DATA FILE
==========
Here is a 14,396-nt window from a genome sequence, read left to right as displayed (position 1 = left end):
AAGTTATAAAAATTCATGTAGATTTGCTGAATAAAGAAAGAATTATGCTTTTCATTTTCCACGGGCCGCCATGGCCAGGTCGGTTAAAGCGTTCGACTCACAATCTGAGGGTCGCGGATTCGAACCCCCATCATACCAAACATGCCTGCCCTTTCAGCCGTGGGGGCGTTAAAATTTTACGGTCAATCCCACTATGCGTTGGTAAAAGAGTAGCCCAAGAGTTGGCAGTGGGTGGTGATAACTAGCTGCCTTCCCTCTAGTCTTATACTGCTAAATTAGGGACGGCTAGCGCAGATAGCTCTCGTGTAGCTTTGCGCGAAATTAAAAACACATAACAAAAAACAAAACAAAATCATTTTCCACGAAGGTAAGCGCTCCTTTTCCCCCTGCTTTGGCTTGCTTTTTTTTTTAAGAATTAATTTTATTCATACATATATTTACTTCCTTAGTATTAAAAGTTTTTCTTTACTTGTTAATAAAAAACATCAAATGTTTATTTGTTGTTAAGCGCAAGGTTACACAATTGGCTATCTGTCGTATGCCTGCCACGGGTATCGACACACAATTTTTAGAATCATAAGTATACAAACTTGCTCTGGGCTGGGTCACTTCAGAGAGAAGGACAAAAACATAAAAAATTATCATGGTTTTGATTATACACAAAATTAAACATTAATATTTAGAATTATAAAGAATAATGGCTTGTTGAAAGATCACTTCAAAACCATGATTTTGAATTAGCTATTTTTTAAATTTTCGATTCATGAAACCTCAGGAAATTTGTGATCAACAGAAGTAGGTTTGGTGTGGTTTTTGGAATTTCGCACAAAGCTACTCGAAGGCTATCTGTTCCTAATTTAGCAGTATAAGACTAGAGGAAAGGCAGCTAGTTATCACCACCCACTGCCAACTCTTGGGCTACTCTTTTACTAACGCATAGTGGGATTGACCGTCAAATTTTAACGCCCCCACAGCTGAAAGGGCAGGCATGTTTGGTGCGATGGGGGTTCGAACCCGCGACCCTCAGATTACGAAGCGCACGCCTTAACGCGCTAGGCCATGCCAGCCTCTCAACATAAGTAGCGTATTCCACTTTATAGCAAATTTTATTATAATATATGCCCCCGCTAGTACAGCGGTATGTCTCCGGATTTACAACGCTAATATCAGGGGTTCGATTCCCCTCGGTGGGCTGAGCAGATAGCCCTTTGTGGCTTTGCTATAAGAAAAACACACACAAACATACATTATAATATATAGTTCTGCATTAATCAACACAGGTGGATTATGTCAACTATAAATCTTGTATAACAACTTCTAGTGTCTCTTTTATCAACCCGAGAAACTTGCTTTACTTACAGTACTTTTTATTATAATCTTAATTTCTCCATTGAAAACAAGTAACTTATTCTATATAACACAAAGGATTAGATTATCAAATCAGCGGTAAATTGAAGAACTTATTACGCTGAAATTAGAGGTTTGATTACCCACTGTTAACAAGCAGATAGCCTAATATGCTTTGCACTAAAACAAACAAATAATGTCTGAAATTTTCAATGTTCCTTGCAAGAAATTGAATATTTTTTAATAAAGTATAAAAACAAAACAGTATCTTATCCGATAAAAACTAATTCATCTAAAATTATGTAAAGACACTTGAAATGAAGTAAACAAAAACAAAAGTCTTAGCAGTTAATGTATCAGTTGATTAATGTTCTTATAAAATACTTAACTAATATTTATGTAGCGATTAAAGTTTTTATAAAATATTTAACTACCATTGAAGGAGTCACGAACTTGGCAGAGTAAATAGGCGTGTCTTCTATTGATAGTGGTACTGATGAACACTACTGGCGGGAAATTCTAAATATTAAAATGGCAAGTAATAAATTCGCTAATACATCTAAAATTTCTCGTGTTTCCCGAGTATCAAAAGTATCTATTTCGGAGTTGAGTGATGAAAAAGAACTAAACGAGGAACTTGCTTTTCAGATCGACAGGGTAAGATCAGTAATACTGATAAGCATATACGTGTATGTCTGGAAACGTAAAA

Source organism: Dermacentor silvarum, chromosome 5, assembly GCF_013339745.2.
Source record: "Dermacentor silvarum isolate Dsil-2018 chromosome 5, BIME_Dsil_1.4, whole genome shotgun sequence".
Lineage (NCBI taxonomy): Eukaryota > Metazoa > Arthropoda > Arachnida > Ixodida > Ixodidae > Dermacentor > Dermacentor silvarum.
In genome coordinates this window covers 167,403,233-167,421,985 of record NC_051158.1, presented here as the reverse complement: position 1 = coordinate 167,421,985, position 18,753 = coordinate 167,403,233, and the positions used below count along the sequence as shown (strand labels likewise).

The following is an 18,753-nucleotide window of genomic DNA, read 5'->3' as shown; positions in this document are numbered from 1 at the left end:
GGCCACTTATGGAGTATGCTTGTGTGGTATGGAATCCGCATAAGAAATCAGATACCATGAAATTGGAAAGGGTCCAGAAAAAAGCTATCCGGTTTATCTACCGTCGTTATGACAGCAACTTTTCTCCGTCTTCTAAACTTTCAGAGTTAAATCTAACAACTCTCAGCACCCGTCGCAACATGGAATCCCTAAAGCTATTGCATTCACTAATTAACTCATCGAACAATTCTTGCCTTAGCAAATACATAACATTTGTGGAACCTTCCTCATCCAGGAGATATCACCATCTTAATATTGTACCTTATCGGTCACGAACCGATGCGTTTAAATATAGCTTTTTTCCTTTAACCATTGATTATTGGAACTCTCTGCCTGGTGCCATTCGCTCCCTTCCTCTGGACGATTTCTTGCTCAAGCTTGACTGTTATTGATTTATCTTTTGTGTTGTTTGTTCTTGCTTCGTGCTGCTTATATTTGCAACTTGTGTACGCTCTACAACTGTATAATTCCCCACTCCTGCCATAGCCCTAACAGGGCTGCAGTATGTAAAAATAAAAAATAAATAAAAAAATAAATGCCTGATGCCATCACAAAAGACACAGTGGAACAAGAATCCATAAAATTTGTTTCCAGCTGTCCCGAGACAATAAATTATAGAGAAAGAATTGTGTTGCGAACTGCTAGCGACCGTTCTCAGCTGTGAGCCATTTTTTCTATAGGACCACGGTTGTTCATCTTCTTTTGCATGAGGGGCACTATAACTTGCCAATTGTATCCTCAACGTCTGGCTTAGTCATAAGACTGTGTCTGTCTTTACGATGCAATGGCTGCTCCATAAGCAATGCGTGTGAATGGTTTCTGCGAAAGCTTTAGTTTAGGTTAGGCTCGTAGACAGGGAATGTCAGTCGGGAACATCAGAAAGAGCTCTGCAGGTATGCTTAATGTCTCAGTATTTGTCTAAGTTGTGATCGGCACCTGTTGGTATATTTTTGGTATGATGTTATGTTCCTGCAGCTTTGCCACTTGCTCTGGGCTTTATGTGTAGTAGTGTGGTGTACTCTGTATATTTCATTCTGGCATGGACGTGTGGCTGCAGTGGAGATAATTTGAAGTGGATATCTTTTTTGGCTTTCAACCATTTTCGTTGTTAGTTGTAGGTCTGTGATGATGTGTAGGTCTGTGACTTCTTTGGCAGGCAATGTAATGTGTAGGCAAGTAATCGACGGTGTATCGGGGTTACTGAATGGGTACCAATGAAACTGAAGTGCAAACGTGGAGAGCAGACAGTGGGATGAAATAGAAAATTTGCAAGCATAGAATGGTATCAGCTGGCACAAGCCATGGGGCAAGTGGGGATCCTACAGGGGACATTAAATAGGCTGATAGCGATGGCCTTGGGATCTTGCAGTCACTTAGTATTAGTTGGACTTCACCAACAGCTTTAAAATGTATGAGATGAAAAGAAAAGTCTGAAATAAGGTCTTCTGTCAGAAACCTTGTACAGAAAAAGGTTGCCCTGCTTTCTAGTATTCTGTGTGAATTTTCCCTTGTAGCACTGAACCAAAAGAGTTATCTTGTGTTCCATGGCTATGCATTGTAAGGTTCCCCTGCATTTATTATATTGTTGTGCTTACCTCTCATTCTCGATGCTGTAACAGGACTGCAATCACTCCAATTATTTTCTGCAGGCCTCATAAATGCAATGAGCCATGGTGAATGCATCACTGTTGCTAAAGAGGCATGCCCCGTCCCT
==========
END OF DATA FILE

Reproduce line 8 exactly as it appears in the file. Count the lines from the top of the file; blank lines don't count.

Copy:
GGCCACTTATGGAGTATGCTTGTGTGGTATGGAATCCGCATAAGAAATCAGATACCATGAAATTGGAAAGGGTCCAGAAAAAAGCTATCCGGTTTATCTACCGTCGTTATGACAGCAACTTTTCTCCGTCTTCTAAACTTTCAGAGTTAAATCTAACAACTCTCAGCACCCGTCGCAACATGGAATCCCTAAAGCTATTGCATTCACTAATTAACTCATCGAACAATTCTTGCCTTAGCAAATACATAACATTTGTGGAACCTTCCTCATCCAGGAGATATCACCATCTTAATATTGTACCTTATCGGTCACGAACCGATGCGTTTAAATATAGCTTTTTTCCTTTAACCATTGATTATTGGAACTCTCTGCCTGGTGCCATTCGCTCCCTTCCTCTGGACGATTTCTTGCTCAAGCTTGACTGTTATTGATTTATCTTTTGTGTTGTTTGTTCTTGCTTCGTGCTGCTTATATTTGCAACTTGTGTACGCTCTACAACTGTATAATTCCCCACTCCTGCCATAGCCCTAACAGGGCTGCAGTATGTAAAAATAAAAAATAAATAAAAAAATAAATGCCTGATGCCATCACAAAAGACACAGTGGAACAAGAATCCATAAAATTTGTTTCCAGCTGTCCCGAGACAATAAATTATAGAGAAAGAATTGTGTTGCGAACTGCTAGCGACCGTTCTCAGCTGTGAGCCATTTTTTCTATAGGACCACGGTTGTTCATCTTCTTTTGCATGAGGGGCACTATAACTTGCCAATTGTATCCTCAACGTCTGGCTTAGTCATAAGACTGTGTCTGTCTTTACGATGCAATGGCTGCTCCATAAGCAATGCGTGTGAATGGTTTCTGCGAAAGCTTTAGTTTAGGTTAGGCTCGTAGACAGGGAATGTCAGTCGGGAACATCAGAAAGAGCTCTGCAGGTATGCTTAATGTCTCAGTATTTGTCTAAGTTGTGATCGGCACCTGTTGGTATATTTTTGGTATGATGTTATGTTCCTGCAGCTTTGCCACTTGCTCTGGGCTTTATGTGTAGTAGTGTGGTGTACTCTGTATATTTCATTCTGGCATGGACGTGTGGCTGCAGTGGAGATAATTTGAAGTGGATATCTTTTTTGGCTTTCAACCATTTTCGTTGTTAGTTGTAGGTCTGTGATGATGTGTAGGTCTGTGACTTCTTTGGCAGGCAATGTAATGTGTAGGCAAGTAATCGACGGTGTATCGGGGTTACTGAATGGGTACCAATGAAACTGAAGTGCAAACGTGGAGAGCAGACAGTGGGATGAAATAGAAAATTTGCAAGCATAGAATGGTATCAGCTGGCACAAGCCATGGGGCAAGTGGGGATCCTACAGGGGACATTAAATAGGCTGATAGCGATGGCCTTGGGATCTTGCAGTCACTTAGTATTAGTTGGACTTCACCAACAGCTTTAAAATGTATGAGATGAAAAGAAAAGTCTGAAATAAGGTCTTCTGTCAGAAACCTTGTACAGAAAAAGGTTGCCCTGCTTTCTAGTATTCTGTGTGAATTTTCCCTTGTAGCACTGAACCAAAAGAGTTATCTTGTGTTCCATGGCTATGCATTGTAAGGTTCCCCTGCATTTATTATATTGTTGTGCTTACCTCTCATTCTCGATGCTGTAACAGGACTGCAATCACTCCAATTATTTTCTGCAGGCCTCATAAATGCAATGAGCCATGGTGAATGCATCACTGTTGCTAAAGAGGCATGCCCCGTCCCT